OnPulse would like to shine the spotlight on you, the caregiver. Parenting can be overwhelming and stressful under the best of circumstances, but parents of children with mental health challenges often deal with stress of a whole other magnitude. Caring for a child with mental health challenges can sometimes become a full-time job and an overwhelming one at that, especially when you don’t have a close support system. Without support, parents may be headed down the path of “caregiver burnout”, which is not good for anyone. Therefore, it is so important to take time to care for yourself and to find the strength to ask for help when its needed. Caregivers become immersed with the needs of others and they often forget to take into account their own emotional and physical health. I know what you’re thinking…when do I have time to take care of myself? Selfcare does not have to be hours at the spa or a week-long vacation. Think small and do it daily, until it becomes a habit and you don’t think twice about it. Here are some simple self-care tips that are vital to avoiding “caregiver burnout”: 1) Get enough sleep every night. Easier said than done, but sleep deprivation makes us irritable and we tend to react negatively to minor annoyances. Here are a few tips to fall asleep faster or to fall back asleep when you wake up in the middle of the night:
1. Lower the room temperature. If your room is too warm, you might have a hard time falling asleep. Setting your thermostat to a cool temperature between 68 — 72 degrees could help.
2. Hide your clock. Watching the clock only increases anxiety about falling asleep.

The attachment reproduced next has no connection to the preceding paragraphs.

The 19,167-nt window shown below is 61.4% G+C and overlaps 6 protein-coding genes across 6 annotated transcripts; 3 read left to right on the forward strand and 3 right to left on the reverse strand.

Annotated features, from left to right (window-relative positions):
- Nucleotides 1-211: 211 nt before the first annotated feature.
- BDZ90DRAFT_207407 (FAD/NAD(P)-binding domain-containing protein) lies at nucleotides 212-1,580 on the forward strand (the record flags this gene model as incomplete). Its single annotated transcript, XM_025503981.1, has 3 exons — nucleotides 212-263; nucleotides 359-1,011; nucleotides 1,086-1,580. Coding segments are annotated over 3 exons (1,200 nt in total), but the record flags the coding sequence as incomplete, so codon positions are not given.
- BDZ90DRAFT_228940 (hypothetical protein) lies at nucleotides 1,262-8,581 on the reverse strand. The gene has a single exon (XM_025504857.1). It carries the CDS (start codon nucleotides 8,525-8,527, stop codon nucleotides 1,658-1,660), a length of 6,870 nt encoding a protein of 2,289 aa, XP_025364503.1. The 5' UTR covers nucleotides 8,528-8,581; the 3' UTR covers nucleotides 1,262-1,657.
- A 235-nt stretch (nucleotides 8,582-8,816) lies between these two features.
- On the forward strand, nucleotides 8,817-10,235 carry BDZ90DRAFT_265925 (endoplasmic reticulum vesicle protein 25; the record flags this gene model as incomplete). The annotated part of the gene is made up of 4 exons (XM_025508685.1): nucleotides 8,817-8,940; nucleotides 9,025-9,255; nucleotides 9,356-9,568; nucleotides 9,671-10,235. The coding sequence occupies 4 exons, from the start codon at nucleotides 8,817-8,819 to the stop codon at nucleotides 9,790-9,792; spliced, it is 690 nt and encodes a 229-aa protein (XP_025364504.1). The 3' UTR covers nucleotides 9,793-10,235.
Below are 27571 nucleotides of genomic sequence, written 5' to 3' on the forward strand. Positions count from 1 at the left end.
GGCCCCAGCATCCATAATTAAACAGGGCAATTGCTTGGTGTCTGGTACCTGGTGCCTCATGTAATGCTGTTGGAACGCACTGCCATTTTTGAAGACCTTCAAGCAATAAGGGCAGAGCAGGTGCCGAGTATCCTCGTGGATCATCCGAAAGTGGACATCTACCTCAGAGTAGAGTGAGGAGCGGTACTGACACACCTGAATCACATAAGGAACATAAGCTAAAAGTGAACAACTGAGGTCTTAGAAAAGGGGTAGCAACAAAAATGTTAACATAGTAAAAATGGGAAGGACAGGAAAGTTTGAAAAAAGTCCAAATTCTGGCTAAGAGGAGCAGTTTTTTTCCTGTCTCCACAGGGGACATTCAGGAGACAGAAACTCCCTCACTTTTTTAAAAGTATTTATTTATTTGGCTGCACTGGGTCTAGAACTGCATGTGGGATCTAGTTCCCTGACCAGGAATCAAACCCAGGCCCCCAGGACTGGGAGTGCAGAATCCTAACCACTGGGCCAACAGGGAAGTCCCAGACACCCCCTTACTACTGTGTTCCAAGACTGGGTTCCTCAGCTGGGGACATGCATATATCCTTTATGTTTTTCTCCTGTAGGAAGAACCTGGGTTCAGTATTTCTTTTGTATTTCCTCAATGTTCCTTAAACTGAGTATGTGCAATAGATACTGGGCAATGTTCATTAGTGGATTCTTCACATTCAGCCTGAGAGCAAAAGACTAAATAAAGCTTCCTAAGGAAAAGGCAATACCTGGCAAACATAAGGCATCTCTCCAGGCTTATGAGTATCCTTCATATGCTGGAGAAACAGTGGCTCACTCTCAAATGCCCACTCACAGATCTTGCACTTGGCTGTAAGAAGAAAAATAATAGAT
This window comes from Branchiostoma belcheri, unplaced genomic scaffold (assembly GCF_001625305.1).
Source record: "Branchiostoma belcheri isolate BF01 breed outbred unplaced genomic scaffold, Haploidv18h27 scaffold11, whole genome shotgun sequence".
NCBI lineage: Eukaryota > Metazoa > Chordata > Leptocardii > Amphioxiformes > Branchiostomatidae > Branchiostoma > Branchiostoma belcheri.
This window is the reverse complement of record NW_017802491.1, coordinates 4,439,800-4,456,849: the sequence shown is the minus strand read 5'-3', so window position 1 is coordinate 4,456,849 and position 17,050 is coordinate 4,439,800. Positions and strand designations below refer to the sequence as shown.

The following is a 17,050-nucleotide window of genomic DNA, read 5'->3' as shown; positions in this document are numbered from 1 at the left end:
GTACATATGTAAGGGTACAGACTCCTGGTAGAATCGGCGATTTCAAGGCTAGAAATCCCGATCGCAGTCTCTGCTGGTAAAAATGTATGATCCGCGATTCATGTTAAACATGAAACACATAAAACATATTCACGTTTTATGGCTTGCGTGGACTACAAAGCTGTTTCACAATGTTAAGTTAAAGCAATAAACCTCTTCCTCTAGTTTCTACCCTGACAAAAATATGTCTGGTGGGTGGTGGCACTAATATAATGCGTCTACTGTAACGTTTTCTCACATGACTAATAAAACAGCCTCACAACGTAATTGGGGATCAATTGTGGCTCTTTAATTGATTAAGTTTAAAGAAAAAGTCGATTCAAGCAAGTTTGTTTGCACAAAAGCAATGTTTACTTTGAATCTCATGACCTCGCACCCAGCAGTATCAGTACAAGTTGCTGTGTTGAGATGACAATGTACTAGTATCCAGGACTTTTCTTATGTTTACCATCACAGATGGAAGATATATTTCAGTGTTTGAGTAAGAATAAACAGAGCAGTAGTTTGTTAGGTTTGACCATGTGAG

3. Focus on trying to stay awake. Nothing like some good old-fashioned reverse psychology.
4. If you wake up in the middle of the night and cannot fall back asleep, get out of bed and do an activity for ten minutes. Do something that involves your hands and your head, like a puzzle or a coloring book. After ten minutes, return to bed and try to go to sleep again. 2) Stay hydrated. Drinking water makes us feel so refreshed that it changes our state of mind. Studies show that even mild dehydration can negatively impact our moods. Aim to drink half of your body weight in ounces every day. For example. If you weigh 150 lbs. you should aim to consume 75 ounces of water daily. 3) Get regular exercise. This doesn’t have to be hours at the gym. Regular, brief walks around your neighborhood or office building can make a huge difference. Invite a friend or a co-worker to chat with on these walks and it’s even better. 4) Accept the limits to what you can and cannot do. Sometimes, as parents we feel like we need to be superheroes and shoulder the responsibilities of life on our own. It takes a village to care for a child with mental health challenges and there are probably several people in your life that want to help, but simply don’t know how to do so. Its okay to be brave and ask for help. Incorporating these small self-care habits into your daily routine can help prevent ‘’caregiver burnout” and relieve some stress. In addition.
OnPulse Billing Assistants can reduce the stress and confusion associated with processing your child’s behavioral and mental health insurance claims. Contact OnPulse today and we’ll take care of the insurance, so you can take care of your child and yourself. Email: firstname.lastname@example.org Chat: www.onpulse.com Call: 919-321-0330